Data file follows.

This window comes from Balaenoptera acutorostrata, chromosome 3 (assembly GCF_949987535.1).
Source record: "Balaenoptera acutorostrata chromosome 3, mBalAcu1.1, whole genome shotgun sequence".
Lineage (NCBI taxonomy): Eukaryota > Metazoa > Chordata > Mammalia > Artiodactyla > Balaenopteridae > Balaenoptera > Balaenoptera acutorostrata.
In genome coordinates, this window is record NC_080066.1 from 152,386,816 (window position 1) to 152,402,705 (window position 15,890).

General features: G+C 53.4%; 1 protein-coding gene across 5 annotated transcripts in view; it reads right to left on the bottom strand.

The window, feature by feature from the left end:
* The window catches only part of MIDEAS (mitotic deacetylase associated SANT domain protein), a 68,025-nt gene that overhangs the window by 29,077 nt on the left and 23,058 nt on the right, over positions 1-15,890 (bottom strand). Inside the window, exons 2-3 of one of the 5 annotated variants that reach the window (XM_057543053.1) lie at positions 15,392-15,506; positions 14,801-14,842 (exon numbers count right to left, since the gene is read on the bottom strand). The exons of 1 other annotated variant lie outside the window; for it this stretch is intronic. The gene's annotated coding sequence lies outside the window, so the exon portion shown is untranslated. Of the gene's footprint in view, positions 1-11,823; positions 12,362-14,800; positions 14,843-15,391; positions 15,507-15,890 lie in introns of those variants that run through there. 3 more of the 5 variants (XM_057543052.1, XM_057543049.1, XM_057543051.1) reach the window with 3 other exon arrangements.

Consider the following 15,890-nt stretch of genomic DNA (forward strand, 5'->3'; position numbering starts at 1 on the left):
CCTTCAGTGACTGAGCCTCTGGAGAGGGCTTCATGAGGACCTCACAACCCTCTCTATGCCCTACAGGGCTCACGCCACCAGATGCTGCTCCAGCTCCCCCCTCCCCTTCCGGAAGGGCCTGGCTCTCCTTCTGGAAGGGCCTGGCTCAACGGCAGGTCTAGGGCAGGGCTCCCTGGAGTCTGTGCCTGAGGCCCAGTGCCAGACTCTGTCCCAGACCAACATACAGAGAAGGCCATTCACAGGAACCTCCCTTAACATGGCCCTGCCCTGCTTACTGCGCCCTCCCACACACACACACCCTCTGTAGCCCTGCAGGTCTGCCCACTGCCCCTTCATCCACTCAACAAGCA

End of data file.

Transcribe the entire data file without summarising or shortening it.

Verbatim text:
This window comes from Balaenoptera acutorostrata, chromosome 3 (assembly GCF_949987535.1).
Source record: "Balaenoptera acutorostrata chromosome 3, mBalAcu1.1, whole genome shotgun sequence".
Lineage (NCBI taxonomy): Eukaryota > Metazoa > Chordata > Mammalia > Artiodactyla > Balaenopteridae > Balaenoptera > Balaenoptera acutorostrata.
In genome coordinates, this window is record NC_080066.1 from 152,386,816 (window position 1) to 152,402,705 (window position 15,890).

General features: G+C 53.4%; 1 protein-coding gene across 5 annotated transcripts in view; it reads right to left on the bottom strand.

The window, feature by feature from the left end:
* The window catches only part of MIDEAS (mitotic deacetylase associated SANT domain protein), a 68,025-nt gene that overhangs the window by 29,077 nt on the left and 23,058 nt on the right, over positions 1-15,890 (bottom strand). Inside the window, exons 2-3 of one of the 5 annotated variants that reach the window (XM_057543053.1) lie at positions 15,392-15,506; positions 14,801-14,842 (exon numbers count right to left, since the gene is read on the bottom strand). The exons of 1 other annotated variant lie outside the window; for it this stretch is intronic. The gene's annotated coding sequence lies outside the window, so the exon portion shown is untranslated. Of the gene's footprint in view, positions 1-11,823; positions 12,362-14,800; positions 14,843-15,391; positions 15,507-15,890 lie in introns of those variants that run through there. 3 more of the 5 variants (XM_057543052.1, XM_057543049.1, XM_057543051.1) reach the window with 3 other exon arrangements.

Consider the following 15,890-nt stretch of genomic DNA (forward strand, 5'->3'; position numbering starts at 1 on the left):
CCTTCAGTGACTGAGCCTCTGGAGAGGGCTTCATGAGGACCTCACAACCCTCTCTATGCCCTACAGGGCTCACGCCACCAGATGCTGCTCCAGCTCCCCCCTCCCCTTCCGGAAGGGCCTGGCTCTCCTTCTGGAAGGGCCTGGCTCAACGGCAGGTCTAGGGCAGGGCTCCCTGGAGTCTGTGCCTGAGGCCCAGTGCCAGACTCTGTCCCAGACCAACATACAGAGAAGGCCATTCACAGGAACCTCCCTTAACATGGCCCTGCCCTGCTTACTGCGCCCTCCCACACACACACACCCTCTGTAGCCCTGCAGGTCTGCCCACTGCCCCTTCATCCACTCAACAAGCA